Biotechnology IP owners' property enforcement costs have then fallen significantly on account of both technical change and the government's reaction to that change. In the last 25 years, what had essentially been a biological common has been dramatically transformed into extensive, albeit fragmented, private property markets. The privatization has provided scientists, as potential IP owners, with greater research incentives and, as potential IP buyers, with greater research costs.
The structure of biological IP markets also greatly influences market performance. The two principal aspects of IP market structure - the distribution of protect-able knowledge among patents and the distribution of patents among owners -have changed in countervailing ways: patents have fragmented and firms have consolidated.
Fragmentation of the patent stock is revealed by a close examination of the number and quality of awarded patents. As is widely documented, biotechnology patent numbers have risen dramatically during the last two decades (Hall et al., 2001). However, using the citations in later patents to earlier ones as a quality indicator, Buccola and Xia (2004) show that the average quality or revealed scope of agricultural biotechnology patents has been declining, despite a rise in the total value of all biotechnology patents. This quality deterioration may be: (i) technologically driven, i.e. the average innovation has become increasingly derivative, shifting downstream on the R&D continuum; (ii) strategically driven, i.e. patent owners are learning that they can enhance their property protection by inflating the number of patents in which their discoveries are embodied; or (iii) policy driven, i.e. the patent office and courts are either insisting on a more strictly defined patent scope or more easily granting narrower sets of claims.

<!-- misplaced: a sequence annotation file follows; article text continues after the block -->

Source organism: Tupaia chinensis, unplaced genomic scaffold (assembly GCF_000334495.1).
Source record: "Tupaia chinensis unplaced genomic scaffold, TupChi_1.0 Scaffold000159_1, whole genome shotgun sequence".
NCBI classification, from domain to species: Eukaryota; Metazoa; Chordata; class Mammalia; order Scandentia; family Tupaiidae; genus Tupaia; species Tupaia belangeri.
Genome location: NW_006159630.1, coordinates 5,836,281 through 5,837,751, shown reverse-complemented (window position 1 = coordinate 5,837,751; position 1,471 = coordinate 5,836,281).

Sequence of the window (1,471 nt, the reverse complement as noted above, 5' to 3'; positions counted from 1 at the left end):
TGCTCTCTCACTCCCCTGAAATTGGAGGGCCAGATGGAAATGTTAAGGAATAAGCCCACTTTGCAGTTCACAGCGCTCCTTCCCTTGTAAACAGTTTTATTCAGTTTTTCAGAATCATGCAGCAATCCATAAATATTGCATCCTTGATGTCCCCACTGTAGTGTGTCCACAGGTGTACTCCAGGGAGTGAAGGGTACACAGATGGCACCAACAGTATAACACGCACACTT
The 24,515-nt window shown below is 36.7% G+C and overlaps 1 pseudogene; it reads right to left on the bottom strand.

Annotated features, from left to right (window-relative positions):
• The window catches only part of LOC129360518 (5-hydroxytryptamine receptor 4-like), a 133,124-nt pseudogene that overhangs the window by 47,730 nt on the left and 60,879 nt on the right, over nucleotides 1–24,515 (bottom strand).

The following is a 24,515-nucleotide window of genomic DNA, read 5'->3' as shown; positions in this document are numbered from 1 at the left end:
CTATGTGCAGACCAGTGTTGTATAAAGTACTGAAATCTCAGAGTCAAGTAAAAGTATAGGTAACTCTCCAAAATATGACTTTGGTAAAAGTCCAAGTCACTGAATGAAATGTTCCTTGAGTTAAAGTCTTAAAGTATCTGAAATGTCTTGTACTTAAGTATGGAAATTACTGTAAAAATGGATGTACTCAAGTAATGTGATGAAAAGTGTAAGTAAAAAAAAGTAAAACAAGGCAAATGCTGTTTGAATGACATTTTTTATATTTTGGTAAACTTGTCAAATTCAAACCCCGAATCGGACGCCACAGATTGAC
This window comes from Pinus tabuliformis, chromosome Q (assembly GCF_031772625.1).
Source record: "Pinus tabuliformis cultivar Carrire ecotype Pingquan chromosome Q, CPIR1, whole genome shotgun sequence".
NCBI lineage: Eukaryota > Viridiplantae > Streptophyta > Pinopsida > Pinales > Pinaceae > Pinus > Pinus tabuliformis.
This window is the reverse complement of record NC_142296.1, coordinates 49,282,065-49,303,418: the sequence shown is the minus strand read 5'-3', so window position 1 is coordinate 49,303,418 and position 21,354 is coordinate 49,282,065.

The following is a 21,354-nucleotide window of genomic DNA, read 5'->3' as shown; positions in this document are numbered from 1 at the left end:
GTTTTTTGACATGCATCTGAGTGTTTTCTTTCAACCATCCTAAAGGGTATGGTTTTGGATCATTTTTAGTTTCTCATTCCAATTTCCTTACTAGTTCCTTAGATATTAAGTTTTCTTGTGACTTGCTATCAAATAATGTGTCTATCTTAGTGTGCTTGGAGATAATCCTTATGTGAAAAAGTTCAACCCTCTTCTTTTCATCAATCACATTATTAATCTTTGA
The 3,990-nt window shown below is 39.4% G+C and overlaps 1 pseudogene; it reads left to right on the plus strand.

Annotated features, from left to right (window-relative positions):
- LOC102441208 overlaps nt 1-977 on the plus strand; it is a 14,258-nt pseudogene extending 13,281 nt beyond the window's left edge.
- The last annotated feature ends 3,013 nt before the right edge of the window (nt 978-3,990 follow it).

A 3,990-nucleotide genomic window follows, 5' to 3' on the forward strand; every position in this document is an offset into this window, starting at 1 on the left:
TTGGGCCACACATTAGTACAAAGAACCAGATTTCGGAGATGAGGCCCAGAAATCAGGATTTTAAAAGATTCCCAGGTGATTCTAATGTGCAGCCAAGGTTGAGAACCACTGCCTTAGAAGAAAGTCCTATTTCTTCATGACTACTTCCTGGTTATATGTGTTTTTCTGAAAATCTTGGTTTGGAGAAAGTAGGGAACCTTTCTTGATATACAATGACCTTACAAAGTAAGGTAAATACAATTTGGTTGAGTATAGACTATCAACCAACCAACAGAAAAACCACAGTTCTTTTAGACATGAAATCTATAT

Regardless of the causes, the picture we have of patent quality deterioration amidst rising total IP value is one in which biotechnical innovation is congested by an ever-increasing number of individual and partly overlapping property rights. Operating in that landscape, the IP user must keep track of, and negotiate for the use of, an increasing number of patented technologies. Contract compliance costs also rise. However, patent narrowing may have a beneficial side for users. As a patent's average scope declines, substitutability among patents likely grows, inhibiting individual owners' market power and hence reducing user licence fees. To the extent patent narrowing is indeed an owner strategy for property right protection, it may have the unintended result, in large, of undermining the licence revenues, which these patents will command.
At the same time the biological knowledge stock has become fragmented, the industry itself has extensively consolidated. Attracted by the rich technological opportunities of recombinant DNA, large chemical companies, such as Monsanto and DuPont, invested heavily in the life sciences. These giants then vertically integrated into major seed businesses, including Pioneer Hi-Bred, Asgrow, DeKalb, and Delta and PineLand. By the late 1990s, they had also acquired many of the startup and medium-sized firms that had led biotechnology research in the 1980s. Graff et al. (2003) argue that these mergers are partly explained by an effort to exploit the complementarities among germplasm, gene, and genetic transformation patents, especially in face of the high transaction costs of arm's-length IP licensing. Vertical integration of chemical, seed, and life science companies substantially concentrated the farm-input sector in general, and the ownership of agricultural IP in particular. Vertical integration reduces users' compliance costs because users can negotiate with fewer owner-firms. But it boosts IP licence fees because concentrated IP ownership is a source of market power.